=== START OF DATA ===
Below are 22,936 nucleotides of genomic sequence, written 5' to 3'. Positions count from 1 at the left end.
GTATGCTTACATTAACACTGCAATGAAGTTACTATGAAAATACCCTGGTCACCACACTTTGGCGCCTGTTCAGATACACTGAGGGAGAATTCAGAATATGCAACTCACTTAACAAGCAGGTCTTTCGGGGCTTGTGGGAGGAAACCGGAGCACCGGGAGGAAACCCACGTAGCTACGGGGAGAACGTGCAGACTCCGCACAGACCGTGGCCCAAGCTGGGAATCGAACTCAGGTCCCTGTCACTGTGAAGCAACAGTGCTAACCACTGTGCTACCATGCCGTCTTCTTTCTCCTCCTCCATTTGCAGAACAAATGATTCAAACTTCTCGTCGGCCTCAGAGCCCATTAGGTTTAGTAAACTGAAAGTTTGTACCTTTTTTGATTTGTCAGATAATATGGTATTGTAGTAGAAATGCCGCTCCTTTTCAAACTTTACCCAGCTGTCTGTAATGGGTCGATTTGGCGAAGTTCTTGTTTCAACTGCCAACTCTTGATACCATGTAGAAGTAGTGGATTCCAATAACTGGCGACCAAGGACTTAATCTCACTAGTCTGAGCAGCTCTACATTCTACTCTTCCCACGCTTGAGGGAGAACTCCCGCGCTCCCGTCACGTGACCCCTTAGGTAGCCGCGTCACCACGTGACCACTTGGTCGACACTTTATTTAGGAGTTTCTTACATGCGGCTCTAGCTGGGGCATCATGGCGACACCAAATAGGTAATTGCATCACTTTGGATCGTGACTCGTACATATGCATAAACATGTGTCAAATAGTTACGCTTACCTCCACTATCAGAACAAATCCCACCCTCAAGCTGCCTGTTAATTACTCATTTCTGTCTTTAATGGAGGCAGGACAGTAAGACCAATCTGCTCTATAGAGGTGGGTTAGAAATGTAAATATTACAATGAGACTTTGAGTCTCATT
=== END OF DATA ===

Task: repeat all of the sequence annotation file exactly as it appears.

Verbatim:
Below are 22,936 nucleotides of genomic sequence, written 5' to 3'. Positions count from 1 at the left end.
GTATGCTTACATTAACACTGCAATGAAGTTACTATGAAAATACCCTGGTCACCACACTTTGGCGCCTGTTCAGATACACTGAGGGAGAATTCAGAATATGCAACTCACTTAACAAGCAGGTCTTTCGGGGCTTGTGGGAGGAAACCGGAGCACCGGGAGGAAACCCACGTAGCTACGGGGAGAACGTGCAGACTCCGCACAGACCGTGGCCCAAGCTGGGAATCGAACTCAGGTCCCTGTCACTGTGAAGCAACAGTGCTAACCACTGTGCTACCATGCCGTCTTCTTTCTCCTCCTCCATTTGCAGAACAAATGATTCAAACTTCTCGTCGGCCTCAGAGCCCATTAGGTTTAGTAAACTGAAAGTTTGTACCTTTTTTGATTTGTCAGATAATATGGTATTGTAGTAGAAATGCCGCTCCTTTTCAAACTTTACCCAGCTGTCTGTAATGGGTCGATTTGGCGAAGTTCTTGTTTCAACTGCCAACTCTTGATACCATGTAGAAGTAGTGGATTCCAATAACTGGCGACCAAGGACTTAATCTCACTAGTCTGAGCAGCTCTACATTCTACTCTTCCCACGCTTGAGGGAGAACTCCCGCGCTCCCGTCACGTGACCCCTTAGGTAGCCGCGTCACCACGTGACCACTTGGTCGACACTTTATTTAGGAGTTTCTTACATGCGGCTCTAGCTGGGGCATCATGGCGACACCAAATAGGTAATTGCATCACTTTGGATCGTGACTCGTACATATGCATAAACATGTGTCAAATAGTTACGCTTACCTCCACTATCAGAACAAATCCCACCCTCAAGCTGCCTGTTAATTACTCATTTCTGTCTTTAATGGAGGCAGGACAGTAAGACCAATCTGCTCTATAGAGGTGGGTTAGAAATGTAAATATTACAATGAGACTTTGAGTCTCATT